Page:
On April 30, the Florida Legislature passed Senate Bill 1524, otherwise known as the Florida Information Protection Act of 2014. If signed by the governor, starting July 1, this bill will impose stringent new requirements on numerous Florida businesses that handle personal information. Florida will become one of a growing number of states that require notices of breaches of health information as well.
Existing Florida Law
Currently, Section 817.5681, Florida Statutes, requires any person conducting business in Florida that maintains computerized personal information to provide notice of any breach of the security of that system within 45 days following determination of the breach. "Personal information" includes an individual's first name, first initial and last name, or any middle name and last name, in combination with a Social Security number, driver's license number, account number, credit card number, or certain other information that could be used to access financial accounts. The current law does not require notice of a breach of health information, although many entities that hold such information must provide breach notices in accordance with the federal HIPAA regulations.
Current law defines a "breach" as an "unlawful and unauthorized acquisition of computerized data that materially compromises the security, confidentiality, or integrity of personal information maintained by the person. Entities do not have to notify individuals of a breach if "after an appropriate investigation" or after consultation with law enforcement, it is determined that the breach will not likely result in harm to the individuals whose information has been acquired and accessed.
The New Legislation
The bill would replace Florida's existing statute with a new law that would expand the type of data protected. In addition to requiring notice if there is a breach of the individual's name in combination with a Social Security, driver license or other identification card numbers, or financial account numbers, the bill would also apply to a breach of any information regarding the individual's mental or physical condition, medical treatment or medical history. It would also require notice if there is a breach involving an individual's health insurance policy number or subscriber identification number and any unique identifier used by a health insurer to identify the individual. User names or email addresses, in combination with a password or security question and answer that would permit access to an online account, would also be protected. If personal information is encrypted or has been made publicly available by a federal, state, or local governmental entity, however, it will not fall within the scope of the bill.
The law applies to a "covered entity," which is defined to include corporations, associations, and other commercial entities that acquire, maintain, store, or use personal information. These entities will generally have no more than 30 days after a determination of a breach to provide the required notifications. Covered entities must notify the individuals whose information was subject to the breach, and must also notify the Department of Legal Affairs of any breach affecting 500 or more Floridians. Third party agents that maintain or process data on behalf of another entity and experience a breach currently must provide notice to the data owner within ten days, and the new law would have that same deadline. While the current law allows notice to be avoided if the breach is not likely to result in harm, the new bill would first require consultation with relevant federal, state, or local law enforcement agencies.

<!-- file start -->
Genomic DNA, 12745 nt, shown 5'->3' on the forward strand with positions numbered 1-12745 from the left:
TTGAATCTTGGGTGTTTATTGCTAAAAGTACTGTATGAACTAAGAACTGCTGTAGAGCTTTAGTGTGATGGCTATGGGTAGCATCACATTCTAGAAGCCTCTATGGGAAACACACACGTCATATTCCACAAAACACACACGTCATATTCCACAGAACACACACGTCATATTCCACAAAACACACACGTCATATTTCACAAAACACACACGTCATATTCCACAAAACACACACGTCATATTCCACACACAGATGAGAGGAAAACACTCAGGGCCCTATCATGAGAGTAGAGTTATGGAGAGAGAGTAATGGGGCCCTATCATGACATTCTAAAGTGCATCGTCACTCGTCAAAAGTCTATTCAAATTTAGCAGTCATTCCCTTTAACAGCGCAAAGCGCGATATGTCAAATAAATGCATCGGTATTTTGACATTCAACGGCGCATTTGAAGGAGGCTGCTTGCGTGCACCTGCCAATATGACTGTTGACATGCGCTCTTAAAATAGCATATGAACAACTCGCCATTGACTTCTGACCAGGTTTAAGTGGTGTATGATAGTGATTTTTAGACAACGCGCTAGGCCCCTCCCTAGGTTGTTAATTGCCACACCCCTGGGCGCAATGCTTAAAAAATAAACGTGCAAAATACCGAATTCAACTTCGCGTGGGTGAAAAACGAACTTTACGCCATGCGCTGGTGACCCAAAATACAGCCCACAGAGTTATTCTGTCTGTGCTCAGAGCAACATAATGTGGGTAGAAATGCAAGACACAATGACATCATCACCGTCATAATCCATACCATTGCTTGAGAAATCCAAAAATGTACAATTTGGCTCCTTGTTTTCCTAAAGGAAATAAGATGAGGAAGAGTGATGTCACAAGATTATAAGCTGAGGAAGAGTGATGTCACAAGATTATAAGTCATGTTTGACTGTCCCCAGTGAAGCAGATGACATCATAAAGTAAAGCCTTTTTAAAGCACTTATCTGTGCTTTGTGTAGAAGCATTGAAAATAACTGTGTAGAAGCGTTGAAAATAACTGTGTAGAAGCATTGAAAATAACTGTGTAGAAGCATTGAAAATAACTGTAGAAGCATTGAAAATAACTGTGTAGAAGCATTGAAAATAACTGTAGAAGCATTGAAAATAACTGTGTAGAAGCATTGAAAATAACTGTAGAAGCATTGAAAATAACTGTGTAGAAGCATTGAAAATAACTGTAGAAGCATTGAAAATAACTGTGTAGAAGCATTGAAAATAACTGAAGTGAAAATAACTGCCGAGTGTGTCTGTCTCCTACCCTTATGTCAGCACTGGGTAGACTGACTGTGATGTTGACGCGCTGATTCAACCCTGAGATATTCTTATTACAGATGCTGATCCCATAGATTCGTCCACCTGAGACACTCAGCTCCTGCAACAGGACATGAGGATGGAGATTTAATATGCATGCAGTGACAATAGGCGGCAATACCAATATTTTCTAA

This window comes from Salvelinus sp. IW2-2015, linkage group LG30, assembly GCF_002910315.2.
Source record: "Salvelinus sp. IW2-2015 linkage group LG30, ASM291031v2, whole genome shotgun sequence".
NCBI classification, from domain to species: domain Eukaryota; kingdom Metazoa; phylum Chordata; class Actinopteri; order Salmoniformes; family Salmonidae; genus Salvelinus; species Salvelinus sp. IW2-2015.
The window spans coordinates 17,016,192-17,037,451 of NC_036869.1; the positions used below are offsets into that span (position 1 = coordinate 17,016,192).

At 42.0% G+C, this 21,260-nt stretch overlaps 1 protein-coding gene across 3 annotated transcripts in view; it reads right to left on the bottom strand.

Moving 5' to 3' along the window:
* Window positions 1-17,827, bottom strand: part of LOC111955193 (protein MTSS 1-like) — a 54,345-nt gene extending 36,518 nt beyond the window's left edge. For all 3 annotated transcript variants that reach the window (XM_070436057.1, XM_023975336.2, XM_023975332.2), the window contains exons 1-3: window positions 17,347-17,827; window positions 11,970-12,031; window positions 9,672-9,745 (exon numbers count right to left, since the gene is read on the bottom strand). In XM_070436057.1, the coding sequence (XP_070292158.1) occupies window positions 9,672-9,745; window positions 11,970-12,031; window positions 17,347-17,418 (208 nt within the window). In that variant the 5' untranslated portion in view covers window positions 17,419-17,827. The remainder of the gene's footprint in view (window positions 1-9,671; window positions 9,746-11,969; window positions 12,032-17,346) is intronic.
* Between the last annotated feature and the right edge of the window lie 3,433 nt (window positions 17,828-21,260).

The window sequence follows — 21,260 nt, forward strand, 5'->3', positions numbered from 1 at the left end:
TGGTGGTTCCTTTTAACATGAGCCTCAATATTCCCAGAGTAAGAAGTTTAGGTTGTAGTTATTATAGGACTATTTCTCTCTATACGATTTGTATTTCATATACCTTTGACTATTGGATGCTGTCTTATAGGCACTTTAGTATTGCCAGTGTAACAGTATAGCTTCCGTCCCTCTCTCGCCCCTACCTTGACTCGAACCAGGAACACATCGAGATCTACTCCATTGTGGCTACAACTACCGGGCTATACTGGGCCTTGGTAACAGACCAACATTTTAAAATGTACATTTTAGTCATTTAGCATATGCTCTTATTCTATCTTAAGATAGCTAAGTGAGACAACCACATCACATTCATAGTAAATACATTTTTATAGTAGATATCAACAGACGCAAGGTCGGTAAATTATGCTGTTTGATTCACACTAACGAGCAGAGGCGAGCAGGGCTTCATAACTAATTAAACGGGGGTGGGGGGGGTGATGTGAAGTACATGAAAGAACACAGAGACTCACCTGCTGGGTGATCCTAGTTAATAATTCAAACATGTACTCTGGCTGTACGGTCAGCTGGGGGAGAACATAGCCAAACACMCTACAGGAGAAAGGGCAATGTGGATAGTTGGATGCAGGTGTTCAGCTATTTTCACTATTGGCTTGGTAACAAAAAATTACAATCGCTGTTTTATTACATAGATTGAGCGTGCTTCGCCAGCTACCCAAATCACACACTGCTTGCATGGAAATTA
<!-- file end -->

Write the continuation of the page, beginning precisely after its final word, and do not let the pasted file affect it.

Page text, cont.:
The new law is likely to have a significant impact on Florida health care providers and health plans. Currently, those entities have 60 days under HIPAA to notify individuals of a breach of health information, and may be able to avoid providing notice if they can demonstrate that there is a low probability that the information has been compromised. For example, if a physician's office transmits a patient's medical information to the wrong health plan, because the health plan is also subject to HIPAA, the physician's office, depending on the facts and circumstances, may be able to conduct a risk assessment and determine that no notice is required. Under the Florida bill, however, it appears that, to avoid notifying the patient, the physician's office would first have to consult with law enforcement. Good faith access of personal information by an employee or agent of the covered entity would not constitute a breach. The bill does, however, state that notice provided in accordance with federal rules "established by the covered entity's primary or functional federal regulator is deemed to be in compliance" with the state notice requirement. That does not seem to help, however, in situations where HIPAA may not require notice because there is a low probability that the information is compromised. The bill's carve out applies to "notice provided," so it is likely not applicable to situations where HIPAA would allow notice to be avoided.
Violations of the law would be treated as an unfair or deceptive trade practice. Civil penalties could be imposed in the amount of $1,000 per day for the first 30 days, and $50,000 for each subsequent 30-day period. Violations that continue for more than 180 days would have a maximum penalty of $500,000. The bill states that it does not create a private cause of action.
Assuming the bill becomes law, "covered entities" in Florida will need to update their breach policies and procedures to ensure compliance. It will also be important to develop and strengthen existing privacy and security policies to try to avoid breaches in the first place. The text of the bill is available here.